8. If you use a strike indicator most likely you have experienced a fish taking a whack at your indicator. With this in mind I designed a fly that I call the Double Dipper. The Double Dipper Strike Indicator Fly is a large highly visible and very buoyant fly. Because it is so buoyant one can run one or two smaller dropper flies off it at one time. I call it a Double Dipper because it has two of each type of material except for legs in which it has four sets of two, two on each side of the body. Hook 6x long any brand with a light of wire as possible Body one 2 to 1-1/2 inch of 3/16 heat shrink and 2 sections of foam of the same length. Thread metallic purple Legs black and white speckled rubber Post white polypropylene Wings white or iridescent web wing type material and a white saddle feather The clear 3/16 to 1/4 inch polyolefin heat shrink needs to be colored purple and the foam can be a variety of colors although I prefer black and beige. For more on using heat shrink for tying flies or making your own web wing type material type in "Unsinkalbe Dry Flies" in you search engine.
  9. Have you ever wanted a strike indicator that has a feather like touch on the water? The answer just might be water bomb ballons. These ballons, available on line or at most part supply stores, are inexpensive, extremely light, and simple to use. Another great quality is you can make them any size you want. All a person has to do is blow up the ballon to the desired size, tie it off like any other ballon, and then attach it to the leader with two haft hitches. To remove it pull or cut off the ballon the haft hitches should just fall out releasing the ballon. The attached picture shows some samples and a bag of 60 ballons that cost less than $2.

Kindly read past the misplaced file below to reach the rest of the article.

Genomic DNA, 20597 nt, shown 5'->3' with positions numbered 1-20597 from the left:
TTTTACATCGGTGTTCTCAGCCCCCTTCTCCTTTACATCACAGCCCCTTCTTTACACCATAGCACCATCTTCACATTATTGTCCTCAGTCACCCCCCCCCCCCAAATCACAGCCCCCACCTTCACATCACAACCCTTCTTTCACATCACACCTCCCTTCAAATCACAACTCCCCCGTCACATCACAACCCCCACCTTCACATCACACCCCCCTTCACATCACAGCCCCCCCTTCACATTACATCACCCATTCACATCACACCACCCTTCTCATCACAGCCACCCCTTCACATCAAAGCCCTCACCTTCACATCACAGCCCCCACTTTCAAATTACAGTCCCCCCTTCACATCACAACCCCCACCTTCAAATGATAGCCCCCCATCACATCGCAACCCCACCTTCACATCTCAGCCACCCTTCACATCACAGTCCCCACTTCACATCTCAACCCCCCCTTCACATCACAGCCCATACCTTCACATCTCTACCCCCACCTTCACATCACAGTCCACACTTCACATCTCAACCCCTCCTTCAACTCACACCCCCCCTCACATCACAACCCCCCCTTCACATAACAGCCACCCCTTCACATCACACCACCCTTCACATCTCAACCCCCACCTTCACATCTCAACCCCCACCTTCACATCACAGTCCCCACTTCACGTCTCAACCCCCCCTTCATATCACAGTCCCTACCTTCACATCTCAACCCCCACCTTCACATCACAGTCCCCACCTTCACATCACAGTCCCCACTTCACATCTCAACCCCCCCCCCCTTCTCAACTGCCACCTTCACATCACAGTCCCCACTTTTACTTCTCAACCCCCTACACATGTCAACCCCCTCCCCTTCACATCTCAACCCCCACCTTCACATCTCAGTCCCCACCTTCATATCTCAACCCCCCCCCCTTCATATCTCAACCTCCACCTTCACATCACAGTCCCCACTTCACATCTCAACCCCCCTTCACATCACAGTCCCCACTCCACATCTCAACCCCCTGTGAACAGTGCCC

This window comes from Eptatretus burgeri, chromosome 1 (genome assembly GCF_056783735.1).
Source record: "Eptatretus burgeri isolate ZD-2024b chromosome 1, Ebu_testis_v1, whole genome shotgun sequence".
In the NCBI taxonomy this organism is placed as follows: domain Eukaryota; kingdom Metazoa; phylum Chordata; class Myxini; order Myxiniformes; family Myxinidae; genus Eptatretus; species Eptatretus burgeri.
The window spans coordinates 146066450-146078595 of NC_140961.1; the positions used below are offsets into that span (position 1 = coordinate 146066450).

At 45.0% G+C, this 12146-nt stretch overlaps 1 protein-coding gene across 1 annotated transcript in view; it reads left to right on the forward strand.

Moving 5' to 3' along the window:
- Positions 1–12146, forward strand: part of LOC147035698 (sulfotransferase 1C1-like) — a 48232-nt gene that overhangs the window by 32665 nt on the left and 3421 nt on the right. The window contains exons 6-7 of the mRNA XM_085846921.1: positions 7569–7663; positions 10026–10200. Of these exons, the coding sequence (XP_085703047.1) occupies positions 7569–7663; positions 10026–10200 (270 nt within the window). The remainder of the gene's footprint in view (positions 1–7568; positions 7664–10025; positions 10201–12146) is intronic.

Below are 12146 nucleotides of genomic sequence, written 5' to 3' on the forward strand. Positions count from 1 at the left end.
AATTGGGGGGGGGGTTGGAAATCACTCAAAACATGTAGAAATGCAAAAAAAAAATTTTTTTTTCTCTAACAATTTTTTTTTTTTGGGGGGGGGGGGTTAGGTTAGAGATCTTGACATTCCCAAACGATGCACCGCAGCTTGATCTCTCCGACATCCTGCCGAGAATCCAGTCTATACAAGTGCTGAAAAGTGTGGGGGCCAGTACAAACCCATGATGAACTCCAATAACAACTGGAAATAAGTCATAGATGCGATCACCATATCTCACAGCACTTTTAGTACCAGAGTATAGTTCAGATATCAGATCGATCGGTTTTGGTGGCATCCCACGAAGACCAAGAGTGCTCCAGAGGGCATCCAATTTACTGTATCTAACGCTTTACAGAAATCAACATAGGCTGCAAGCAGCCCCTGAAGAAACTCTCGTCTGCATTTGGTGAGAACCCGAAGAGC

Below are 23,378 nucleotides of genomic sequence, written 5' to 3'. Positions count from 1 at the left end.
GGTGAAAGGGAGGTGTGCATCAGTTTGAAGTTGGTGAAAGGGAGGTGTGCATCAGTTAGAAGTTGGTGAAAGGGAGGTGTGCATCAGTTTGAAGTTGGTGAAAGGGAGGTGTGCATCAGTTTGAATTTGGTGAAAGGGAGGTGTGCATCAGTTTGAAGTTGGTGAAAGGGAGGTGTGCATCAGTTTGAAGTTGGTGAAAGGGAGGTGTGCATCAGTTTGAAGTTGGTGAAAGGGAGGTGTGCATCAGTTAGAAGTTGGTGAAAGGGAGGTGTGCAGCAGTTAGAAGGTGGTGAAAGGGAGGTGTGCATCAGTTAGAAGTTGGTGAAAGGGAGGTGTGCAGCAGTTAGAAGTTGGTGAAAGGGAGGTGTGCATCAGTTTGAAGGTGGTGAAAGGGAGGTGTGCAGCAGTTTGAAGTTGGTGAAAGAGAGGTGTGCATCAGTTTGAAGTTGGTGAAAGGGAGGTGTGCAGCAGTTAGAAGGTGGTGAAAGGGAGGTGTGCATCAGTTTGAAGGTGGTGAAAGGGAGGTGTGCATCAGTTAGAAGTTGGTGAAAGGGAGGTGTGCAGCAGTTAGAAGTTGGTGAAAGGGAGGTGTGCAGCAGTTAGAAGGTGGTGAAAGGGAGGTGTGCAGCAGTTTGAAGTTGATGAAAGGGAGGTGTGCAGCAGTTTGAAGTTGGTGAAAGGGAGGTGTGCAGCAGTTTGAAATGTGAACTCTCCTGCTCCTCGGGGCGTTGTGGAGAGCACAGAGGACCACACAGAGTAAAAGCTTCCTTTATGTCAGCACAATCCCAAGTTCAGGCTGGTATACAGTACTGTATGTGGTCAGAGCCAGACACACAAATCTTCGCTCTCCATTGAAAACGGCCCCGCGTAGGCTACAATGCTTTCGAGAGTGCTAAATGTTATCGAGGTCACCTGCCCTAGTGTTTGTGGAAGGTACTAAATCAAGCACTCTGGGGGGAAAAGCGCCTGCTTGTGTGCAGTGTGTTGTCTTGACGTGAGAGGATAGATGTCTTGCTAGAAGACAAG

10. Have you ever wanted a strike indicator that has a feather like touch on the water? The answer just might be water bomb balloons. These balloons, available on line or at most part supply stores, are inexpensive, extremely light, and simple to use. Another great quality is you can make them any size you want. All a person has to do is blow up the balloon to the desired size, tie it off like any other balloon, and then attach it to the leader with two haft hitches. To remove it pull or cut off the balloon the haft hitches should just fall out releasing the balloon. The attached picture shows some samples and a bag of 60 balloons that cost less than $2 .